Omicron subvariants continued to account for more new cases of COVID-19 in the U.S. in the latest week than did BA.5, according to the latest data from the Centers for Disease Control and Prevention.
BQ.1 and BQ.1.1, which are sublineages of BA.5, accounted for 67.9% of cases in the week through Dec. 10, while BA.5 accounted for 11.5%, the data show.
Last week, BQ.1.1 and BQ.1 accounted for 62.8% of all cases in the U.S., while BA.5 accounted for 13.8%.
In the New York region, which includes New Jersey, Puerto Rico and the U.S. Virgin Islands, the numbers were even higher, with BQ.1 and BQ.1.1 accounting for 73.3% of new cases, compared with 10% for BA.5.
In the previous week, BQ.1 and BQ.1.1 accounted for 72.4% of all cases, compared with 6.9% for BA.5.
New York City is again emerging as a hot spot for COVID, according to a New York Times tracker, which shows cases up about 60% in recent weeks and hospitalizations at their highest level since February.
The test-positivity rate in New York City stood at 13% on Thursday, the tracker shows.
Overall, known U.S. cases are up 53% from two weeks ago. The daily average for hospitalizations is up 30% at 37,066, while the daily average for deaths is up 35% to 460.
For now, the numbers remain far below the peaks seen last winter, when omicron first hit, but with flu and other respiratory infections currently sweeping the country and affecting young children, experts are warning people to take precautions.
Other COVID-19 news you should know about:
• A rash of COVID-19 cases in schools and businesses was reported by social-media users Friday in areas across China. This comes after the ruling Communist Party loosened its antivirus rules as it tries to reverse a deepening economic slump, the Associated Press reported. Official data showed a fall in new cases, but after the government on Wednesday ended mandatory testing for many people, those data no longer cover large parts of the population. That was among the dramatic changes aimed at gradually emerging from the zero-COVID restrictions that have confined millions of people to their homes and sparked protests and demands for President Xi Jinping to resign.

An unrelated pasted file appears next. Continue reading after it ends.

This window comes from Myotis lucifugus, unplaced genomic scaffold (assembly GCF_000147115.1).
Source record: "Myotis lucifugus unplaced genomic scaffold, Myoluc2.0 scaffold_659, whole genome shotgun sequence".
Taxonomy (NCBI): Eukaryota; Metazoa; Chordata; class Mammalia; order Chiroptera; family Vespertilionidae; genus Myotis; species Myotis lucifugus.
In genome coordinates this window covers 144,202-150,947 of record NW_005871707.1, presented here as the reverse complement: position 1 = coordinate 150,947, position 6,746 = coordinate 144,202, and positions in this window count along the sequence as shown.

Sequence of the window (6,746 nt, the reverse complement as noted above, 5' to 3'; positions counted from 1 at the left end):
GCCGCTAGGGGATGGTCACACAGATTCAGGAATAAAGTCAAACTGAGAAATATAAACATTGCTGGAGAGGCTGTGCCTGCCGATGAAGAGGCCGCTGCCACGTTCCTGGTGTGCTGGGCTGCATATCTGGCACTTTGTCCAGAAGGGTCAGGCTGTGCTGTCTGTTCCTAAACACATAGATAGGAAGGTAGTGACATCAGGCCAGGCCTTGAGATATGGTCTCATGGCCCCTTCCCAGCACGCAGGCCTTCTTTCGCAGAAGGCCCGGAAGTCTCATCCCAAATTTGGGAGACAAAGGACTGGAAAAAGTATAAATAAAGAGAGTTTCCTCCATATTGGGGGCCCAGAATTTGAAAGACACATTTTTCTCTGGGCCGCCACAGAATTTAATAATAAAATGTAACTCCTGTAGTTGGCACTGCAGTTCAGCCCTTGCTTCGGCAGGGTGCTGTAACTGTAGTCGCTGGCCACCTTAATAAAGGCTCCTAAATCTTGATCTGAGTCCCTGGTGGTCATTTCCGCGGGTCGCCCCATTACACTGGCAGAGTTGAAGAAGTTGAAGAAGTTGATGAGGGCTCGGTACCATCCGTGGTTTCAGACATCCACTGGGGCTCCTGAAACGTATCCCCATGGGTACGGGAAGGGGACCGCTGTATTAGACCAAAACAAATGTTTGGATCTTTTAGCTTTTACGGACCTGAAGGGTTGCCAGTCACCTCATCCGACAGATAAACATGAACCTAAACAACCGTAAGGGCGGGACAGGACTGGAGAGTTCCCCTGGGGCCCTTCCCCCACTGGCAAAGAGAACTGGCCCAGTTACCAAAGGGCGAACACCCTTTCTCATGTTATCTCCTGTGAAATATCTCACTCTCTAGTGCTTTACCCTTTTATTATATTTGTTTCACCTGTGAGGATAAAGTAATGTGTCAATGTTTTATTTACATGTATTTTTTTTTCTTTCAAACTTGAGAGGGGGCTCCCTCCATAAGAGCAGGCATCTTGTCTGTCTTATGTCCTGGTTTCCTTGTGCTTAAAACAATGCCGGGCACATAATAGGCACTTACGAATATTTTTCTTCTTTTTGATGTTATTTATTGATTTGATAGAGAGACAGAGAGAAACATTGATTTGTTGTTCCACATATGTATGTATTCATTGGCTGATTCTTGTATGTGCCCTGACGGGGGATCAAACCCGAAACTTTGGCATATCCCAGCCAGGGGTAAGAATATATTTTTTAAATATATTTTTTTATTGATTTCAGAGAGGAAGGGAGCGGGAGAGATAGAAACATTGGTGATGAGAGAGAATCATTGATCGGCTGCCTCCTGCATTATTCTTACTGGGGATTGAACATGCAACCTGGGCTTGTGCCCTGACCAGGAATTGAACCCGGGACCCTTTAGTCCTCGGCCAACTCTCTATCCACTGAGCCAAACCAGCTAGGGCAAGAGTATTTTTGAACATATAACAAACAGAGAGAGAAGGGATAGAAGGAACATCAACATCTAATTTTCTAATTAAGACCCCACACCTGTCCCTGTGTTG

• U.S.-listed shares of China Jo-Jo Drugstores Inc. CJJD, +25.62% rallied on Friday as the stores filled with customers buying cold medicines after COVID restrictions were eased, MarketWatch’s Jaimy Lee reported. The stock was up 22%. The company, which is based in Hangzhou, China, operates drugstores and an online pharmacy in China. It is also a wholesale distributor of pharmacy products and grows and sells herbs used in traditional Chinese medicine.
• Pfizer PFE, +0.28% and German partner BioNTech BNTX, -1.18% have received fast-track designation from the U.S. Food and Drug Administration for a single-dose mRNA-based vaccine candidate targeting both COVID and flu. The companies have already announced that they are in early-stage trials to review the safety and immunogenicity of their combined vaccine in healthy adults. The vaccine will target the BA.4 and BA.5 omicron sublineages, which have become dominant globally, as well as four different flu strains recommended for use in the Northern Hemisphere by the World Health Organization. If approved, the vaccine would be the first to target both COVID and flu.
• A bill to rescind the COVID vaccine mandate for members of the U.S. military and to provide nearly $858 billion for national defense was passed by the House on Thursday as lawmakers scratch one of the final items off their yearly to-do list, the AP reported. The bill provides about $45 billion more for defense programs than President Joe Biden requested, the second consecutive year Congress has significantly exceeded his request, as lawmakers seek to boost the nation’s military competitiveness with China and Russia. The bill is expected to easily pass the Senate and then be signed into law by Biden.
Here’s what the numbers say:
The global tally of confirmed cases of COVID-19 topped 648 million on Friday, while the death toll rose above 6.65 million, according to data aggregated by Johns Hopkins University.
The U.S. leads the world with 99.4 million cases and 1,084,236 fatalities.
The Centers for Disease Control and Prevention’s tracker shows that 228.6 million people living in the U.S., equal to 68.9% of the total population, are fully vaccinated, meaning they have had their primary shots.
So far, just 42 million Americans have had the updated COVID booster that targets the original virus and the omicron variants, equal to 13.5% of the overall population.